DESCRIPTION - Jovita Idár was known for saying, “when you educate a woman, you educate a family.”[1] (Alexander)

Rita Vidaurri Eden (1924-2019)


On stage, Vidaurri projected a self-assured persona, bantering with the audience, making wisecracks, and telling slightly bawdy jokes. She often wore pants when she performed. Yet, her personal life was also filled with hardship and struggle. Most tragically, she endured the death of three grown sons and suffered bouts of depression and illness over the years. Yet, Vidaurri never stopped singing. In 2004 she released a new CD, “La Calandria,” produced with the assistance of Salomé Gutierrez, owner of another West Side cultural institution, Del Bravo Record Shop. 


In 2004 she also joined other legendary Ranchera singers Beatriz “La Paloma del Norte” Llamas, Blanca “Blanquita Rosa” Rodríguez and Anita Janet “Perla Tapatia” Cortez to form the group Las Tesoros, with the support of the Esperanza Peace and Justice Center. Ten years later, she marked her 90th birthday with another album, Celebrando 90 Años. And she was feted with another tribute concert, again produced by the Esperanza Center. It was held May 23, 2014, at the Guadalupe Theater, where she had performed as a teenager seven decades earlier. Las Tesoros issued a CD in 2017, Qué Cosa Es el Amor, to coincide with the 30th anniversary of the Esperanza Center. Their story was also featured in a 2016 documentary by filmmaker Jorge Sandoval, Las Tesoros de San Antonio: A Westside Story, which debuted at the Mission Marque Plaza, site of the old Mission Drive-In Theatre in south San Antonio. In 2018, the group was honored with an exhibit at Texas State University.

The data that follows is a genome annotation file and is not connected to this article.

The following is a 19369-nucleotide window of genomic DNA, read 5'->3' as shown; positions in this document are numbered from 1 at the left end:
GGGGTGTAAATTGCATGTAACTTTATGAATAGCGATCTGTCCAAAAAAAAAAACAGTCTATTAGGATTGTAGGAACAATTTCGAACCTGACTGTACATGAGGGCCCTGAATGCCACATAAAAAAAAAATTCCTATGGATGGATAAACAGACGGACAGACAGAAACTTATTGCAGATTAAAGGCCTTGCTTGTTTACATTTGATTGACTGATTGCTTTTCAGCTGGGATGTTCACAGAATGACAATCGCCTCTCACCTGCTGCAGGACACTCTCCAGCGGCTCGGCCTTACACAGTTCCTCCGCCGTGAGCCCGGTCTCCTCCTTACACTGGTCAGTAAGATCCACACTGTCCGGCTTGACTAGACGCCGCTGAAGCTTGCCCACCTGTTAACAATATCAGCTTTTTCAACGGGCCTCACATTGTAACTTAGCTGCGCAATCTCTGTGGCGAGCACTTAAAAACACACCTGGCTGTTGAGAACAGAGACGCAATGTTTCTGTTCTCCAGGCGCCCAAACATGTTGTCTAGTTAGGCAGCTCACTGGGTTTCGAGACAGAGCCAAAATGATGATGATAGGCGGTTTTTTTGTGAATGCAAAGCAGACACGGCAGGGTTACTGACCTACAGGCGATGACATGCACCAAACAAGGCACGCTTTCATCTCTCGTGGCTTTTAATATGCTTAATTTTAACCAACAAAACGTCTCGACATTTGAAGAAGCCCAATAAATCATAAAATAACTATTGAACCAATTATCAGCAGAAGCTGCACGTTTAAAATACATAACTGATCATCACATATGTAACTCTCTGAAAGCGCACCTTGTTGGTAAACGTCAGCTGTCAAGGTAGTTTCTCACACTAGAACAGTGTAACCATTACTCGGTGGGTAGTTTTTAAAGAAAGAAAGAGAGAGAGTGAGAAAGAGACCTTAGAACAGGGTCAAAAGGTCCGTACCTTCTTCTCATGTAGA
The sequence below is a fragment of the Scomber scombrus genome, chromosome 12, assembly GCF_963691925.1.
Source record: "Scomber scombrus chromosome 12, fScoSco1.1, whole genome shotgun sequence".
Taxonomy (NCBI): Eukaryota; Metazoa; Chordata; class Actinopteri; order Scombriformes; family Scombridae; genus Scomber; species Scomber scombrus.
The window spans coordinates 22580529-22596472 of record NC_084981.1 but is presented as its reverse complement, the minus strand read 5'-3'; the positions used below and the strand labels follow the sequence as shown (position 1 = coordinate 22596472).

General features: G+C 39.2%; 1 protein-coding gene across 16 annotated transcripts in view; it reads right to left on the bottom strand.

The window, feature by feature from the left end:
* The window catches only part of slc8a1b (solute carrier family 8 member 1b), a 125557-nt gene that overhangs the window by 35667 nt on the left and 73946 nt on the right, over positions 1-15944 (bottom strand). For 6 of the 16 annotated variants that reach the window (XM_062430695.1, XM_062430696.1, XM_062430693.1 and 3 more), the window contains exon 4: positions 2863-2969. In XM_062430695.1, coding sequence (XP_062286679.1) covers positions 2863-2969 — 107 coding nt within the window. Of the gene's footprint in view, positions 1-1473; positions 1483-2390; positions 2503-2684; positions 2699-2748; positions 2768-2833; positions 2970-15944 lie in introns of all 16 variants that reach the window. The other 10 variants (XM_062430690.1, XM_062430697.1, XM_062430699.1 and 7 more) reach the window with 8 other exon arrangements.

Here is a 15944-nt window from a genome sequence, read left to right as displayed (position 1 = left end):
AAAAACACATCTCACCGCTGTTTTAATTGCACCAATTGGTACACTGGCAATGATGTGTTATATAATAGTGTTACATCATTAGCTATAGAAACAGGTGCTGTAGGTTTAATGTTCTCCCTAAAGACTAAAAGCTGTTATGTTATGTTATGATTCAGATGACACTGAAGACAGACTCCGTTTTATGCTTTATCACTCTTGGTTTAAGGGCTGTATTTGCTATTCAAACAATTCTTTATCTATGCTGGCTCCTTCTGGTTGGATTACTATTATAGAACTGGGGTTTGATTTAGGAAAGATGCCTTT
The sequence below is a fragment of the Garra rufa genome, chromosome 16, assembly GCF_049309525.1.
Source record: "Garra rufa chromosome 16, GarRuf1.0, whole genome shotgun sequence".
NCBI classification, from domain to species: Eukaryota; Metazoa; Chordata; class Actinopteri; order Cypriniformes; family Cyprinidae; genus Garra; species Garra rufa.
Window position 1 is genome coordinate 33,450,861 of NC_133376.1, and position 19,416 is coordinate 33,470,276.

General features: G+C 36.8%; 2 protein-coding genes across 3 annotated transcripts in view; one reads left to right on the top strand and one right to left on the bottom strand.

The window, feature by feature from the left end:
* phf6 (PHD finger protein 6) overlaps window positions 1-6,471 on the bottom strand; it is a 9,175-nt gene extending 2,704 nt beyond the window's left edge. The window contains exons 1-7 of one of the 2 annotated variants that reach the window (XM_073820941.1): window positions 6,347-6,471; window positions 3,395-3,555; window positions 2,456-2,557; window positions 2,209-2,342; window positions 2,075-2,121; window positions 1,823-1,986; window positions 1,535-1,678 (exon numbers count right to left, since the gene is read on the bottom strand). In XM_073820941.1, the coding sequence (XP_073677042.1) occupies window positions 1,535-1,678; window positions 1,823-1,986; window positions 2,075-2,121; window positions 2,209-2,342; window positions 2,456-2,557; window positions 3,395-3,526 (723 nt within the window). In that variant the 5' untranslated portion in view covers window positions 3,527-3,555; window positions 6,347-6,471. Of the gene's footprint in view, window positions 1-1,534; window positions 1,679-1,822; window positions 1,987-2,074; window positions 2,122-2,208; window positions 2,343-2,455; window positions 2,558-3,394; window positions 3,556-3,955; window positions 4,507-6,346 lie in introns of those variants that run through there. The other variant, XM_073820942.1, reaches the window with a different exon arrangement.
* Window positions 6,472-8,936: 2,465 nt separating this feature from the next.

Vidaurri’s last formal public performance took place at the Esperanza Center on November 1, 2018, with Las Tesoros. Informally, she appeared every Tuesday and Thursday morning at a San Antonio restaurant called Flor de Chiapas. A corner booth was always reserved for her and a small group of fellow musicians who gathered for the friendly sing-alongs, where customers would always give her a standing ovation.


Vidaurri died on January 16, 2019. She was honored posthumously when Las Tesoros was recognized by the San Antonio Arts Commission and the City of San Antonio, in a ceremony at the Tobin Center, as 2019 Distinction in the Arts Honorees, for providing “enduring and effective cultural leadership” and “exceptional artistic accomplishments” in the San Antonio arts community.




QUOTE - “The times of humiliation have passed,” she announced, “Women are no longer slaves sold for a few coins. They are no longer men’s servants but their equals, their partners.”
— written in La Crónica newspaper